Every morning before Jenna was diagnosed, I would wake up and if both my children were still sleeping, I would breath a sigh of relief, visit the bathroom in stealth mode in hopes of making it back to bed undetected by little ears and, if successful, steal a few more minutes of rest. All that has changed now.
Ever since Jenna's diagnosis, I wake up and if all is still quiet, I wonder and worry that maybe Jenna isn't just catching a few more much needed winks, but that something might be... well... wrong. I try to fight the urge as long as I can, but so far I can only make it 5 or 6 minutes before curiosity and all out fear get the better of me and I am compelled to get up, go into Jenna's room and get some sort of confirmation that she is indeed just sleeping. Usually that confirmation comes in the form of movement, a rustling of her bed sheets while she sleepily rolls over, a long, content sigh. Or she may even turn and look at me, having heard me enter, because she was awake too, enjoying the comfort of her bed for a few more minutes.
This is just a portion of the multitude of worries we parents of diabetic children go through every single day. It's bad enough having the standard worries of any parent. Pile on all the worries of managing your child's diabetes and you can pretty much kiss any rare worry-free moments goodbye... FOR GOOD! It's a 24 hour a day, 365 day a year wrap. And I recently read another mom of a diabetic child who is now grown say that she still worries. Every time the phone rings at odd times she is fearful for her child's well-being.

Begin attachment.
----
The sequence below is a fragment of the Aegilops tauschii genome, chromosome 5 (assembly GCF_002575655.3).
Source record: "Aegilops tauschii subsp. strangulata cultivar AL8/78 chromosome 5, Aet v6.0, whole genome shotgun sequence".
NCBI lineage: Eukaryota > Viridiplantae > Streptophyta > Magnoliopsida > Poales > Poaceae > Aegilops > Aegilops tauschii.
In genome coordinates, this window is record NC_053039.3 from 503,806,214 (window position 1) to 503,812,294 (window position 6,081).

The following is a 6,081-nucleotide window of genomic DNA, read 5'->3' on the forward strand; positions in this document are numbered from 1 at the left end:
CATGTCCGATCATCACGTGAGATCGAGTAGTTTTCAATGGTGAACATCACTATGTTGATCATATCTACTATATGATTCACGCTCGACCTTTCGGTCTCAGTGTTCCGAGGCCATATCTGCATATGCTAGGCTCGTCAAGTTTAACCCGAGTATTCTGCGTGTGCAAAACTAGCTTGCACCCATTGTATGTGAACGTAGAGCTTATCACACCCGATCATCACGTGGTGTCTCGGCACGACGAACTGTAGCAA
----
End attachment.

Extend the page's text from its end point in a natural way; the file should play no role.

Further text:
Now, as parents I know that this is what we signed up for. I didn't enter into this incredible journey naively. It starts with pregnancy and all the uncertainty it carries. Then there's the first year of your child's life; full of wonder and worry. Toddler-hood brings with it the need for parents to be ever vigilant, acting as your child's common sense in the absence of their, as yet, undeveloped good judgement. Heck, little one's at that age think they can fly if they flap their arms hard enough!!
But at a certain point you know you can look forward to a time when all those basic worries that are present almost every moment of every day subside because your child has reached a level of maturity and gained enough wisdom that you can relax a little. I'm guessing that's about when your child can say to you, "I'm going outside to play", and you can respond with, "Be back for supper", instead of having to drop what you are doing, don your outdoor gear and follow so that you can supervise. I have yet to reach that stage with either of my daughters.
Now add diabetes into the mix. It compounds and prolongs the worry factor. Sometimes I handle the stress and worry like a pro. Other times I am wracked with worries to the point that I fear I may buckle under the pressure. Constantly trying to stay one step ahead of things, studying blood sugar numbers, looking for trends in an effort to avert possible disaster, contemplating literally every ounce of food that Jenna injests, counting carbs, having to plan ahead and pack just to go out to the park for an hour, counting more carbs, trying to keep a running inventory of the incredible amount of diabetic supplies we have to keep on hand to avoid running out of something crucial, like test strips or carb tabs or INSULIN, for crying out loud, just to list a few! It is overwhelming at times!
I guess I can look forward to the time when Jenna can assist in the management of her diabetes, when she is able to feel she is low and say so. Or when she can go ahead and perform a blood sugar check on her own. Any help will be so welcome.
But for now the worry continues and the knots in my neck and back will stay firmly knotted. I will keep plenty of concealer on hand to cover up those dark circles under my eyes that tell the tale of a sleep deprived parent and I will try to keep my sense of humour~ keep enjoying life with my beautiful young children, and keep my fluid intake up in a vane attempt to counteract the aging effect this is having on me. I will count my blessings because they are abundant, and I will never make the mistake of thinking things can't get any better or worse... because, of course, they can.